Saturday, 1 March 2014

Becoming an Ancestor - Understanding Social & Historical Context.

The year for me so far has been dismal on the private and domestic front. My husband and I have had a series of emotional upheavals that we expected one day, but not just yet. As February drew to a close the post that I had decided to write for Worldwide Genealogy was bumped to next month because today's post was created on the back of something that I did yesterday.

Yesterday I did several things. Firstly I entered my Mum's death details into my family history program along with a copy of her death certificate. I then spent several hours writing a presentation made up of several readings and the music that will be delivered and heard at her funeral. The presentation will be shared with members of my family and friends who can not attend. It will also be a lasting tribute to my Mum.

I became acutely aware that in the space of a few moments the transition from life to death happened, and in a longer time frame the existence of my Mum within my genealogical material from a living individual to an ancestor occurred. I can not tell you the series of emotions that I felt as I sat at my desk yesterday. Sadly, I know that some of you will know exactly how I felt because you have done something similar.

The point of this post is not be weepy and depressed. Far from it. I am absolutely my Mother's daughter. Things I write, say and do. We all exhibit things from our parents and those we interact with on a daily basis. Those things are what keeps our relatives alive in our memories.

How did though our ancestors deal with bereavement, death, dying and grief? They would have felt the absolute emotions that I have felt over recent weeks, but we are not the only people who have lost a loved one. Sadly death is a fact of life and yet over hundreds of years how we deal with the emotions and the physical process has changed, probably I suspect beyond recognition.

The Victorians dealt with death with a great deal of pomp and ceremony. Sometime ago I came across this video, which is from a lecture held at Gresham College in 2010. You can view the Power Point presentation with other details at the Gresham College website. This lecture forms part of the The Victorians: Culture and Experience in Britain, Europe and the World 1815-1914

Therefore, from the saddest of events we can learn and reflect on the past and truly understand how our ancestors dealt with the natural order of things.


  1. Thank you for your write up about your mother, Julie. A little pomp and ceremony is definitely helpful in the process of saying goodbye. And reviewing those life moments between the dates... priceless.

  2. Julie, my thoughts are with you. Yes, these are sad times but also a time of reflection and celebration of a good life. Only time can soften the loss a little. Take care.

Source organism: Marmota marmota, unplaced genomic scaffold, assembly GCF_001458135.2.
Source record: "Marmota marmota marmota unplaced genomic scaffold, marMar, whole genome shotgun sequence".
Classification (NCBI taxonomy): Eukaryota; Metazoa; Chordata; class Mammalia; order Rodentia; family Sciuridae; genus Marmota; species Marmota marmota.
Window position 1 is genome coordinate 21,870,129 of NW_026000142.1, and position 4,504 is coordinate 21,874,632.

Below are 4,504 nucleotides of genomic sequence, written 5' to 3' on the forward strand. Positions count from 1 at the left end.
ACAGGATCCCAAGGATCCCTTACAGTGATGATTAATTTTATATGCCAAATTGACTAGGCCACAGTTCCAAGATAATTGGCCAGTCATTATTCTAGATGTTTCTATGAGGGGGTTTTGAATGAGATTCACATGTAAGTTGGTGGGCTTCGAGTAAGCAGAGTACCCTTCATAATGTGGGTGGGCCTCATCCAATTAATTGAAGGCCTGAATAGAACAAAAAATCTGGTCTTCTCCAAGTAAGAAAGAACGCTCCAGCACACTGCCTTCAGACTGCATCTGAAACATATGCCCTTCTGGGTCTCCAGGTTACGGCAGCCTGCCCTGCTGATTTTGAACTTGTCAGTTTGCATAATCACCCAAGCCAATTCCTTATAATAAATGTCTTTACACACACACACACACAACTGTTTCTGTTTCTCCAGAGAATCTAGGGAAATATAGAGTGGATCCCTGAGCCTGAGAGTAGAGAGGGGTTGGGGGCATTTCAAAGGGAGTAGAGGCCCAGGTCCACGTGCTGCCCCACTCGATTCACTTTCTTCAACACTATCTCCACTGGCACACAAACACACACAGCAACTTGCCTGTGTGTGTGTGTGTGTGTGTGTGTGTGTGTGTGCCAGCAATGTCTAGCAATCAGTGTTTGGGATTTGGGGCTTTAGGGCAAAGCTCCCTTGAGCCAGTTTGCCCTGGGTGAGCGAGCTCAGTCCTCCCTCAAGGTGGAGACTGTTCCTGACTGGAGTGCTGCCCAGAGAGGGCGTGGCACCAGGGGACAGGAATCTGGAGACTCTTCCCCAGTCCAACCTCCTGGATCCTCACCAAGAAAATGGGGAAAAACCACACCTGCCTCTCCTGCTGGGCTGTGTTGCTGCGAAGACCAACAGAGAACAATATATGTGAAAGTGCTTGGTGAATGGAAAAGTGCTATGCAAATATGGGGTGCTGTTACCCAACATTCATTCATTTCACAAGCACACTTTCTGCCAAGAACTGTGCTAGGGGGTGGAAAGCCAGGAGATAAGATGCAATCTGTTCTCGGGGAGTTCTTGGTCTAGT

3. Thinking about how my ancestors handled grief and death is something I am going to do. Thank you for bringing this up.

  4. Julie, I so agree with you that "We all exhibit things from our parents and those we interact with on a daily basis. Those things are what keeps our relatives alive in our memories."

    That thought helped me through my own tough times recently and I hope it will give you some strength and comfort, too.

    Planning the funeral is also oddly comforting, as it gives you the chance to reflect the essence of the person you've lost and the times before illness or pain changed their life.

    I wonder if that's why funerals are such important cultural events - it's not just that people have the chance to say goodbye; it's also that they give you something constructive to do, a purpose, in those bleak early days. As Celia says, "reviewing those life moments between the dates... priceless. "

    This is a lovely post. You're often in my thoughts.

  5. Thank you, Julie, for writing such a thoughtful and moving post. I was at a funeral last week, and it does bring back memories of my own parents' deaths. I think there is a lot to be said, in a strange way, for the comfort that funerals can bring, not just as a formal reminder of past lives, but to witness what our loved ones meant to others.

  6. Julie, you know you are in my much for you to adjust to over the past months but especially since your mother's death, far too young. I hadn't thought about the confrontation of adding her details to a family history program but sometimes those practicalities help it all to "lock in". Thinking of you and Mr Angler in the coming difficult days.

  7. Thank you everyone for the lovely comments. I have been keeping busy and preparing myself for what will be a dreadful day, yet a nice day. The chance to thank Mum for simply being Mum (and a fabulous Mum in law). I am genuinely touched that hubby loved my Mum as much as I did.

    Even now, almost three weeks on I can not quite believe Mum has gone, she was indeed far to young.

  8. Julie, my thoughts are with you and your husband and you grieve for your mother. There will be tough days ahead but I tell myself it's the price of having a loving relationship with a wonderful person. Take care.


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